Sunday, 6 March 2016


LOGLINE: Based on the book LAbyrinth by Randall Sullivan. The story of the investigation into the murders of Tupac Shakur and Notorious BIG.

WRITER: Christian Contreras

SCRIPT BIO: 10 votes on the 2015 black list.


This story starts off with SULLIVAN - a 45 year old Emmy winning TV producer. Problem is, that Emmy that he's pinned his entire career on was for a documentary about the killing of Biggie and Tupac - a documentary that has since been discredited to the point where ABC are about to issue a formal retraction of it. 

Sullivan's career is about to be washed away. He's also self-centred and arrogant. 

He learns that ABC are making a 20 year anniversary program into the deaths of Biggie and Tupac - but he's not attached to it. 

He's told by his bosses that if he can dig up new information on the rappers' deaths he can HAVE an entire program - which would re-boot his failing career. 

Enter Detective POOLE - the man assigned to the murders of Tupac and Biggie back in the 90s. 

Poole has quit the force and now lives in a trailer in the middle of nowhere surrounded by hundreds of photos and pieces of evidence of the rappers' killings. 

His entire life has become the murders - and it's taking its toll.

Sullivan goes to Poole in search of answers - but Poole despises Sullivan - as he was made to look like a bigot cop in Sullivan's Emmy winning documentary, but Poole wants the public to remember who shot Biggie and Tupac - so he begrudgingly helps Sullivan. 

What follows is Poole's recount of the investigation into Biggie and Tupac...


The subject matter is something that I'm extremely interested in. And given the success of Straight Out Of Compton, I'm sure that there is still a wide general interest in this story. 

The execution here doesn't feel like it does the subject matter justice. It feels like the storyline as been dramatised TOO MUCH. It doesn't feel real - especially for a REAL LIFE CRIME investigation.

Poole and Sullivan's interaction feels like a buddy cop movie - where two cops are forced to work together - at first they hate each other - but over time they learn respect for each other. 


The concept is good. There's definitely an audience for this. I'm not sure if this will kill it at the cinemas - but I've got a feeling it will do really well on VOD.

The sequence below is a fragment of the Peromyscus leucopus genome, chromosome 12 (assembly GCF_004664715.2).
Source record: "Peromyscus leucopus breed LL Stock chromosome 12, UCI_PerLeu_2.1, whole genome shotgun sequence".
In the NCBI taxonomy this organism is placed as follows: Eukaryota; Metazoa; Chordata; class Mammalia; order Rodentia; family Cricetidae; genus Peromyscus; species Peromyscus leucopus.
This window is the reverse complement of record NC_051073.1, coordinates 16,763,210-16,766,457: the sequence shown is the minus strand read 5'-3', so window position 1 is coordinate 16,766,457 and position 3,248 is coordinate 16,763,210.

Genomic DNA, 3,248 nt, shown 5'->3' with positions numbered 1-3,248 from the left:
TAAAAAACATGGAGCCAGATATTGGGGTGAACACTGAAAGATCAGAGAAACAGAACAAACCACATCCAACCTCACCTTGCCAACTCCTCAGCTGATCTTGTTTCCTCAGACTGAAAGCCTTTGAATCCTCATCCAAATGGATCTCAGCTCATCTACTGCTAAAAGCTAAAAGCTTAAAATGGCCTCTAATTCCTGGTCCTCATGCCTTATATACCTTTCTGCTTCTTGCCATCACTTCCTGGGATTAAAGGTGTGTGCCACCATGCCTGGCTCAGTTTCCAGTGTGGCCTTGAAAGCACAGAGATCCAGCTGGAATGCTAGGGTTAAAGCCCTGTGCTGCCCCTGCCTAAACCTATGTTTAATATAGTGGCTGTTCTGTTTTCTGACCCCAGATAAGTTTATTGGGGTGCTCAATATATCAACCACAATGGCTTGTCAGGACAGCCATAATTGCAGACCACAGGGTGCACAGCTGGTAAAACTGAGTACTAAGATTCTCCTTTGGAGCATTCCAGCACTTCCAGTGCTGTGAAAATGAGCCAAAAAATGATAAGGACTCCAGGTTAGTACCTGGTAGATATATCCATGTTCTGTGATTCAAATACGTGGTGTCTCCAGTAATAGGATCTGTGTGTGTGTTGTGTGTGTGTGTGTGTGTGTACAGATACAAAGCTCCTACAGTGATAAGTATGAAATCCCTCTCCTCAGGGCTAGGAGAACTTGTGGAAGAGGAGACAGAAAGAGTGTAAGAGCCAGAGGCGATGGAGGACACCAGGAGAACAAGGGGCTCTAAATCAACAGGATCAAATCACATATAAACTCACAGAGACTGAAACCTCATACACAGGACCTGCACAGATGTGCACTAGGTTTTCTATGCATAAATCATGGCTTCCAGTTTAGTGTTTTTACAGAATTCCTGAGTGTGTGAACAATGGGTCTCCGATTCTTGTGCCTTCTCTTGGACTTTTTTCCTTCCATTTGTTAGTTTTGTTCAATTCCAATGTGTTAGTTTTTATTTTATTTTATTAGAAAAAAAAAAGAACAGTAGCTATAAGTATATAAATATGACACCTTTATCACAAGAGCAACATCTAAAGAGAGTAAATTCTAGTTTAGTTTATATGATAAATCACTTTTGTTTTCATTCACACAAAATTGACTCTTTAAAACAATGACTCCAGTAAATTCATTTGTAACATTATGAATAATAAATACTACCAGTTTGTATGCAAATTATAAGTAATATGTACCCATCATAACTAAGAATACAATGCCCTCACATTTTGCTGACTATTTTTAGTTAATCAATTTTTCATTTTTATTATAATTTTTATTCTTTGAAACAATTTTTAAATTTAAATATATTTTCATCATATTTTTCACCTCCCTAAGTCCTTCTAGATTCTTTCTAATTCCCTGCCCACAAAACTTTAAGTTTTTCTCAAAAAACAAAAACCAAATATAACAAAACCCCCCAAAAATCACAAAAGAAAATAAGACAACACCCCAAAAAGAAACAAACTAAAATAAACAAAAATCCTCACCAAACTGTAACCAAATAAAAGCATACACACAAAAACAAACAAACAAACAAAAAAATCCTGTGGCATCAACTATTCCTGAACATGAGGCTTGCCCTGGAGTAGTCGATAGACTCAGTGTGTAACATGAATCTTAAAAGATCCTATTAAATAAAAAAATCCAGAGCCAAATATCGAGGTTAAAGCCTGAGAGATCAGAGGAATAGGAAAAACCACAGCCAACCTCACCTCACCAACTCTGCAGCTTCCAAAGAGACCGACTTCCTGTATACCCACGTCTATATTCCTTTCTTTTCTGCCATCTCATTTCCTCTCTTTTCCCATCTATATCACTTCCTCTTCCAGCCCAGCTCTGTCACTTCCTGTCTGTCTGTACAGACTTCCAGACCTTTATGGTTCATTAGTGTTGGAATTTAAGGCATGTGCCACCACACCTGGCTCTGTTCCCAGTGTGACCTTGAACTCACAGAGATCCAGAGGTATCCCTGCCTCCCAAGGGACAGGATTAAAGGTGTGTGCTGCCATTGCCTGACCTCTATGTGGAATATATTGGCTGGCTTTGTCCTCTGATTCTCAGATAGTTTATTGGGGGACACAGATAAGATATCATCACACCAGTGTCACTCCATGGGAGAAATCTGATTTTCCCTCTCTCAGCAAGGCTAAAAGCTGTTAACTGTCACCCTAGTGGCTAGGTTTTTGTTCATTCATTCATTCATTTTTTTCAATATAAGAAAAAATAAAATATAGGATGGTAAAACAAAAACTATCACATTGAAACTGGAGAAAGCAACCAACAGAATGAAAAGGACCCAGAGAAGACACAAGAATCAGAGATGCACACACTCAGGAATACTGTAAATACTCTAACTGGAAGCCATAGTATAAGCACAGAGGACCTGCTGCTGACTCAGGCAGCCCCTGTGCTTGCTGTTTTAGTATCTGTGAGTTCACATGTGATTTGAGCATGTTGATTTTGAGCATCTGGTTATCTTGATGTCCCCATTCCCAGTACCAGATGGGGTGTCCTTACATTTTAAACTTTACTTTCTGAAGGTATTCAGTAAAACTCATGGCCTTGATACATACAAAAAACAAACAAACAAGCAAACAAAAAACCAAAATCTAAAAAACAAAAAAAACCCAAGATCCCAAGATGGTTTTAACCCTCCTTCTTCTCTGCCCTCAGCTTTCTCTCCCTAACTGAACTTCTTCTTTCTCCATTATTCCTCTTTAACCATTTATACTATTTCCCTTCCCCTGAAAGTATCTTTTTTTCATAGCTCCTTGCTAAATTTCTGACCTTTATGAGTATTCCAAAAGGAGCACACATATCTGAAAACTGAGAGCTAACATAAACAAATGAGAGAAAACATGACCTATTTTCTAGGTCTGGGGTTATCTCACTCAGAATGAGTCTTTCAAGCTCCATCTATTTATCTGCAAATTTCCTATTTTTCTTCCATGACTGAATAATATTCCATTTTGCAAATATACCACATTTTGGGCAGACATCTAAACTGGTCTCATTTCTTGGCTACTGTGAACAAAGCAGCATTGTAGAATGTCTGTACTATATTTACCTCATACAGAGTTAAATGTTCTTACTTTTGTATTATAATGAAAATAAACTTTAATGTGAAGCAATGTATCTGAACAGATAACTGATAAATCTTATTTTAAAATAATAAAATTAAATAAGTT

It reads more like a home movie - rather than a cinema movie. 

The story here is essentially about corruption in the LAPD - a valid story that deserves to be told. 


CONCEPT TIP: Biopics are becoming all the rage these days. But just because a story is TRUE doesn't necessarily mean it'll make a great film. Take NYAD for example - that story really didn't need to be told. When choosing your subject matter for a true story - consider how important it is that the story be told - and if there is a potential audience for it. 


Form was okay here. Not great, but not bad. I guess you could say it walked the line. The read in general was a little confusing. 

Bold - was used often - but it actually helped in this screenplay. The writing was a little dense. It came in at 118 pages - could have been parred back to 108 pages easily. 


FORM TIP: Do the 10% pass. When you're done with your screenplay and ready to send it out - do a pass and aim to cut 10% of the words. 

You can leave the page count as it is - just get rid of those unnecessary, clunky words that slow the read down. It'll make for a leaner read and only help your script.


Characters were okay here. Sullivan and Poole were different enough people who really disliked each other. The problem here is that - even though they are REAL PEOPLE - they came across as written. They feel like caricatures of their original selves. 

I think that has a lot to do with...


The dialogue here wasn't as good as it could be. There were times when a beat had been established, then we have a character repeating that beat almost word for word in the next scene. 

A lot of the dialogue didn't sound like people talking - it  sounded like a writer writing. 


TIP: Do a read out loud pass. Read your dialogue out loud and record it into your computer - then play that recording back to yourself. You don't need to be a great actor - just read it as you imagine an actor would read it - then when you play it back to yourself, listen to see if it sounds like the way people really speak or not. 


Not a super strong voice here. I was constantly aware I was reading something ONE writer had written. I never lost myself in the story and felt like these were real characters having a real experience. 


VOICE TIP: The stronger your characters and their dialogue the stronger your voice will come across. Dialogue is such an incredibly important part of a script - if you're lacking in this department it will affect your voice and the overall script in a huge way. 


I'm not sure I'd put money into this. It doesn't have the same hook that Straight Outta Compton has. This is really just a true crime detective mystery into the deaths of two famous rappers. 

Straight Outta Compton - was the story of one of Hip Hops biggest super groups - NWA. 

I think, if well done, this film would break even - meaning everyone involved got paid and the investors likely get their money back - but there's not going to be a huge profit on this one. 

It'd be a minimum of $20 mill to get this made. A lot of that would go in music licensing  - you can't make a movie about Biggie and Tupac without having their music in it. 


A good relevant concept that doesn't quite reach the bar it's aiming for in its execution.
But still an interesting read and will make a good film.